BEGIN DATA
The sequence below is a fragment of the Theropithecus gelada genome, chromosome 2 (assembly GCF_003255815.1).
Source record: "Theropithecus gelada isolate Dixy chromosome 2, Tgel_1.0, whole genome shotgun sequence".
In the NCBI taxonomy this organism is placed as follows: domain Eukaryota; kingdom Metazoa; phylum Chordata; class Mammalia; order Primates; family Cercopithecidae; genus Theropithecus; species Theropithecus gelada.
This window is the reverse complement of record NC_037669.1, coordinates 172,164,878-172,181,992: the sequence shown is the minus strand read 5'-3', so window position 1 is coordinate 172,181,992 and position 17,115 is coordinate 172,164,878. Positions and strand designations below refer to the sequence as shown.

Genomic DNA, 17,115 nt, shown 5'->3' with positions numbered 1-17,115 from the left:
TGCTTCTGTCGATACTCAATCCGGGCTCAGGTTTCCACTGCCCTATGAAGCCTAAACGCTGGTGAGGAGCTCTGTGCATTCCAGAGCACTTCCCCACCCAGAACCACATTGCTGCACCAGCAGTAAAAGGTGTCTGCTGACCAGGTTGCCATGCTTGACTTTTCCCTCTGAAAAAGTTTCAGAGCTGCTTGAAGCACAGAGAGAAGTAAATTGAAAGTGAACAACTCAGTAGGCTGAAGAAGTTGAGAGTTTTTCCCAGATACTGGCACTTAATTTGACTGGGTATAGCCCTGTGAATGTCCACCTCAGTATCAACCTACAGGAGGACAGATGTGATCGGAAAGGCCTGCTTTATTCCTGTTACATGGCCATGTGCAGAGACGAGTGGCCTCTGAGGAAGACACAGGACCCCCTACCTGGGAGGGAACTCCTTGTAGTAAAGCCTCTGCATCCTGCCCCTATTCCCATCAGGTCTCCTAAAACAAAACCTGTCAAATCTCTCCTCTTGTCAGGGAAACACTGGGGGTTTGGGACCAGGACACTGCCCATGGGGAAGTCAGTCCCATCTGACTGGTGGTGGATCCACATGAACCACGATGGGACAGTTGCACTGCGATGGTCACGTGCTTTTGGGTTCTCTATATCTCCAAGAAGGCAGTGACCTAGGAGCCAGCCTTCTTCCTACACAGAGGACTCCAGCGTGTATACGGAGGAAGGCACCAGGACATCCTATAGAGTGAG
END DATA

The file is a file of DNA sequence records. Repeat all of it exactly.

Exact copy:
The sequence below is a fragment of the Theropithecus gelada genome, chromosome 2 (assembly GCF_003255815.1).
Source record: "Theropithecus gelada isolate Dixy chromosome 2, Tgel_1.0, whole genome shotgun sequence".
In the NCBI taxonomy this organism is placed as follows: domain Eukaryota; kingdom Metazoa; phylum Chordata; class Mammalia; order Primates; family Cercopithecidae; genus Theropithecus; species Theropithecus gelada.
This window is the reverse complement of record NC_037669.1, coordinates 172,164,878-172,181,992: the sequence shown is the minus strand read 5'-3', so window position 1 is coordinate 172,181,992 and position 17,115 is coordinate 172,164,878. Positions and strand designations below refer to the sequence as shown.

Genomic DNA, 17,115 nt, shown 5'->3' with positions numbered 1-17,115 from the left:
TGCTTCTGTCGATACTCAATCCGGGCTCAGGTTTCCACTGCCCTATGAAGCCTAAACGCTGGTGAGGAGCTCTGTGCATTCCAGAGCACTTCCCCACCCAGAACCACATTGCTGCACCAGCAGTAAAAGGTGTCTGCTGACCAGGTTGCCATGCTTGACTTTTCCCTCTGAAAAAGTTTCAGAGCTGCTTGAAGCACAGAGAGAAGTAAATTGAAAGTGAACAACTCAGTAGGCTGAAGAAGTTGAGAGTTTTTCCCAGATACTGGCACTTAATTTGACTGGGTATAGCCCTGTGAATGTCCACCTCAGTATCAACCTACAGGAGGACAGATGTGATCGGAAAGGCCTGCTTTATTCCTGTTACATGGCCATGTGCAGAGACGAGTGGCCTCTGAGGAAGACACAGGACCCCCTACCTGGGAGGGAACTCCTTGTAGTAAAGCCTCTGCATCCTGCCCCTATTCCCATCAGGTCTCCTAAAACAAAACCTGTCAAATCTCTCCTCTTGTCAGGGAAACACTGGGGGTTTGGGACCAGGACACTGCCCATGGGGAAGTCAGTCCCATCTGACTGGTGGTGGATCCACATGAACCACGATGGGACAGTTGCACTGCGATGGTCACGTGCTTTTGGGTTCTCTATATCTCCAAGAAGGCAGTGACCTAGGAGCCAGCCTTCTTCCTACACAGAGGACTCCAGCGTGTATACGGAGGAAGGCACCAGGACATCCTATAGAGTGAG